Charles H. Fuller Jr. is an American playwright. He was born March 5, 1939, in Philadelphia, Pennsylvania. Fuller was driven to become a writer after he noticed that his high school library had no books written by African-American authors. Many of Fuller’s plays center around the African-Amercian experience in the USA. Fuller attended Villanova University from 1956-1958 and then served in the U.S. Army in Japan and South Koren from 1959-1962. Fuller left the military in 1962 and pursued a Doctor of Fine Arts at La Salle University. Charles Fuller is also the co-founded the Afro-American Arts Theatre Philadelphia.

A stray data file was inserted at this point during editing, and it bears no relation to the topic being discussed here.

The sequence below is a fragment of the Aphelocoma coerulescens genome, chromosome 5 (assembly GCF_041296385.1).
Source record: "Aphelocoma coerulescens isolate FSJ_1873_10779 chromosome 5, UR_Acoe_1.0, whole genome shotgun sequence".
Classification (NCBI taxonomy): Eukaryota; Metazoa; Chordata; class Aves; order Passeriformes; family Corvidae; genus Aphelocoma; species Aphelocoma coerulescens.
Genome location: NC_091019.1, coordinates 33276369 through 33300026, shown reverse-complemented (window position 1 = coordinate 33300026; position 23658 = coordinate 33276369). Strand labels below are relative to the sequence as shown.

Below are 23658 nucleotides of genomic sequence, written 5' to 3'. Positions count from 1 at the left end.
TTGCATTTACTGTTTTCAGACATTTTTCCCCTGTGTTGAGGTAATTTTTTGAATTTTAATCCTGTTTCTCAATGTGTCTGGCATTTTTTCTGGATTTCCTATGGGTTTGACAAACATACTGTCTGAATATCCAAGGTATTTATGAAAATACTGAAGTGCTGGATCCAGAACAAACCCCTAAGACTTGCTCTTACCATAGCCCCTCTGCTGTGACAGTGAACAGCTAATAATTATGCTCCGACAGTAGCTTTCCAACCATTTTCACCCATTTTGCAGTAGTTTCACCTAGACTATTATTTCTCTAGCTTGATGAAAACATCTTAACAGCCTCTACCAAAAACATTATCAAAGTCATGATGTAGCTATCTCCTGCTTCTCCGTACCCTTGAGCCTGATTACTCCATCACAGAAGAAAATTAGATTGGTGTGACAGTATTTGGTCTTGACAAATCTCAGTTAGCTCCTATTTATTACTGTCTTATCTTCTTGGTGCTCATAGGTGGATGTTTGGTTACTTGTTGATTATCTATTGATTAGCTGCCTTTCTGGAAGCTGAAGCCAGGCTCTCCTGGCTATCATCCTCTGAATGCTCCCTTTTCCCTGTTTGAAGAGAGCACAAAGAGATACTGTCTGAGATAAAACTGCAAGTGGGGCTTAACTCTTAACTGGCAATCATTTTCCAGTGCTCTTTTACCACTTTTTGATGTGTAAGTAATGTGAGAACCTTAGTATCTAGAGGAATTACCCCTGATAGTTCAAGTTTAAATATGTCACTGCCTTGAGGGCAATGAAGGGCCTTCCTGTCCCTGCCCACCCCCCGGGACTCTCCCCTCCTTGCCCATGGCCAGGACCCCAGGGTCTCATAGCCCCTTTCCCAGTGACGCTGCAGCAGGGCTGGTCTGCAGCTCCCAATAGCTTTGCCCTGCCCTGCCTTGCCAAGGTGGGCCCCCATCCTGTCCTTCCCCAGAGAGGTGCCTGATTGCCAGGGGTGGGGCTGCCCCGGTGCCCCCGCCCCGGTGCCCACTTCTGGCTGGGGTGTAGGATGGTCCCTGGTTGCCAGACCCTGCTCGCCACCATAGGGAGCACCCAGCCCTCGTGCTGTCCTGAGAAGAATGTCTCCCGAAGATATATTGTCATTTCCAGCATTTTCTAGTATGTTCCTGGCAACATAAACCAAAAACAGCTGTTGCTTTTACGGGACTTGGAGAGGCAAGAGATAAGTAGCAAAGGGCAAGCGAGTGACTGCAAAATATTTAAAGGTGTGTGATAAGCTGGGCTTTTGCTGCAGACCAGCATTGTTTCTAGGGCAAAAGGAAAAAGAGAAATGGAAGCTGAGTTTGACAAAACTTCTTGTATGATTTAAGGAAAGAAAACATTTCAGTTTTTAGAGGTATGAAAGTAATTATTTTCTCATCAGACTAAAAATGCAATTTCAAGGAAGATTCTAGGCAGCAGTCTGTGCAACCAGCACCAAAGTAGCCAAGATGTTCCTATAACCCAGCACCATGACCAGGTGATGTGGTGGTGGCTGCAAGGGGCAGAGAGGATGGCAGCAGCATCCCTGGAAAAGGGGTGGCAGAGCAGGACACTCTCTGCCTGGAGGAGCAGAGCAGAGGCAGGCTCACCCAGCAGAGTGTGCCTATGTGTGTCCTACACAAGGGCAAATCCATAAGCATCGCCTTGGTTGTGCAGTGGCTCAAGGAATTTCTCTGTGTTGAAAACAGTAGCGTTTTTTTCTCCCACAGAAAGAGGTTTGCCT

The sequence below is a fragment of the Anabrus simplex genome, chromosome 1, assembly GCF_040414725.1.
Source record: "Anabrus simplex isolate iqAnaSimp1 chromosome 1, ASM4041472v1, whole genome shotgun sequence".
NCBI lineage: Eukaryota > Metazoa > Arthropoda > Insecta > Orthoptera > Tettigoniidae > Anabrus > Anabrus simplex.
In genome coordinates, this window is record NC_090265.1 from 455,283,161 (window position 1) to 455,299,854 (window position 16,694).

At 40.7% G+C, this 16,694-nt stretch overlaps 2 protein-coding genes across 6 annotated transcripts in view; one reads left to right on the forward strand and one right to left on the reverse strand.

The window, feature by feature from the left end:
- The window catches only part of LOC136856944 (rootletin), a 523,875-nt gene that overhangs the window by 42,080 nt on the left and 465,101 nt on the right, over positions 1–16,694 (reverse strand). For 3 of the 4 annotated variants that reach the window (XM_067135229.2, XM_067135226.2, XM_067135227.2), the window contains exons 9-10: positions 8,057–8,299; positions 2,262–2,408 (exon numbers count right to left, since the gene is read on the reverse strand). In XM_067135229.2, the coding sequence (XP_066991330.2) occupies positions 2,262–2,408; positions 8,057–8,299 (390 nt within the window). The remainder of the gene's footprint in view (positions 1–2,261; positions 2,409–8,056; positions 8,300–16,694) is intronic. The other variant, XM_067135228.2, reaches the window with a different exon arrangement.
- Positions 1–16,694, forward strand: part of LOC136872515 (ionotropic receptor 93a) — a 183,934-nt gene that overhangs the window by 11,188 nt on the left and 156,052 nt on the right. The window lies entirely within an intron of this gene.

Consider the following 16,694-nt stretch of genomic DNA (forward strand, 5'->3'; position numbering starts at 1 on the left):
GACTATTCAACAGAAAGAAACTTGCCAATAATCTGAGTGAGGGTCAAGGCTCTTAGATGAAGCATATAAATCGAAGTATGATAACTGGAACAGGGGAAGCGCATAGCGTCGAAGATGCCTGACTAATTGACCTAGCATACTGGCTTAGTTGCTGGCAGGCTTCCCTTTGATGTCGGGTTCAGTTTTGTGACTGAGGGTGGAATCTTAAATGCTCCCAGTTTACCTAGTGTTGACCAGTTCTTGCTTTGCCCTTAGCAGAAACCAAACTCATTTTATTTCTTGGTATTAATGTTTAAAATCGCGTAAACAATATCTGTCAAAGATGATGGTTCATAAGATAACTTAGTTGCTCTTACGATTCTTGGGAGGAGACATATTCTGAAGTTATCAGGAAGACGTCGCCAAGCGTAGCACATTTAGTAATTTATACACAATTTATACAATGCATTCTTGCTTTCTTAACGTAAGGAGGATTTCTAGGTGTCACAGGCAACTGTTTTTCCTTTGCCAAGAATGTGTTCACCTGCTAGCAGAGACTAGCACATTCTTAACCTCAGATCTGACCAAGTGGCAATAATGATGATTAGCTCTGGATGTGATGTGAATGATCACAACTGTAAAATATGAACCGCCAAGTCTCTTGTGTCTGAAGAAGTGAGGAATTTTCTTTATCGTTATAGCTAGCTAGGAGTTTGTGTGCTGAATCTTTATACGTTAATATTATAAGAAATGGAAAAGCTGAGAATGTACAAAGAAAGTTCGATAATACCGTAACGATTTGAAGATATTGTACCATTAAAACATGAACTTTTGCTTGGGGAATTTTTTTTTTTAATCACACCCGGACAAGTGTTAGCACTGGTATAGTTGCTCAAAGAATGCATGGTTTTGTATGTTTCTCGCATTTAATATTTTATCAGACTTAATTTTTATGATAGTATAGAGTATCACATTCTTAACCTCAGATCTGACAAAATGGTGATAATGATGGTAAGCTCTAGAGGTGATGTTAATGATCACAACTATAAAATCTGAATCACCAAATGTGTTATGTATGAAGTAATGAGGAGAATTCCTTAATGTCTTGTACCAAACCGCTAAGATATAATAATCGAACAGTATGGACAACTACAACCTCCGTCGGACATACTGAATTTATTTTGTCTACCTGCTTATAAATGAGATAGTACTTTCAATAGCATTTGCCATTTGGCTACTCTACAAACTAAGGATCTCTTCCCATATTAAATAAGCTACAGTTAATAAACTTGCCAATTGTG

Fuller achieved critical notoriety in 1969 with his play The Village: A Party, which centred around racial tensions in a group of mixed-race couples. Fuller began writing plays for the Negro Ensemble Company and the Henry Street Settlement theatre. Fuller wrote The Brownsville Raid in 1975, his first piece about black soldiers, and he won an Obie Award in 1980 for his play, Zooman and The Sign. In 1981, Fuller revisited his Army background with A Soldier’s Play, which centred around the murder of a black army captain on a racially-tense army base in Louisiana. A Soldier’s Play won Fuller a Pulitzer Prize in 1982 and was adapted by Fuller into a screenplay, A Soldier’s Story (1984), which was nominated for an Academy Award, a Golden Globe Award, a Writers Guild of America Award, and won an Edgar Award. Fuller switched his focus to movies following his success with A Soldier’s Story, writing screenplays and working as a film producer. Charles Fuller is the recipient of grants from the Rockefeller Foundation, Guggenheim Foundation, State of New York, and the National Endowment for the Arts.
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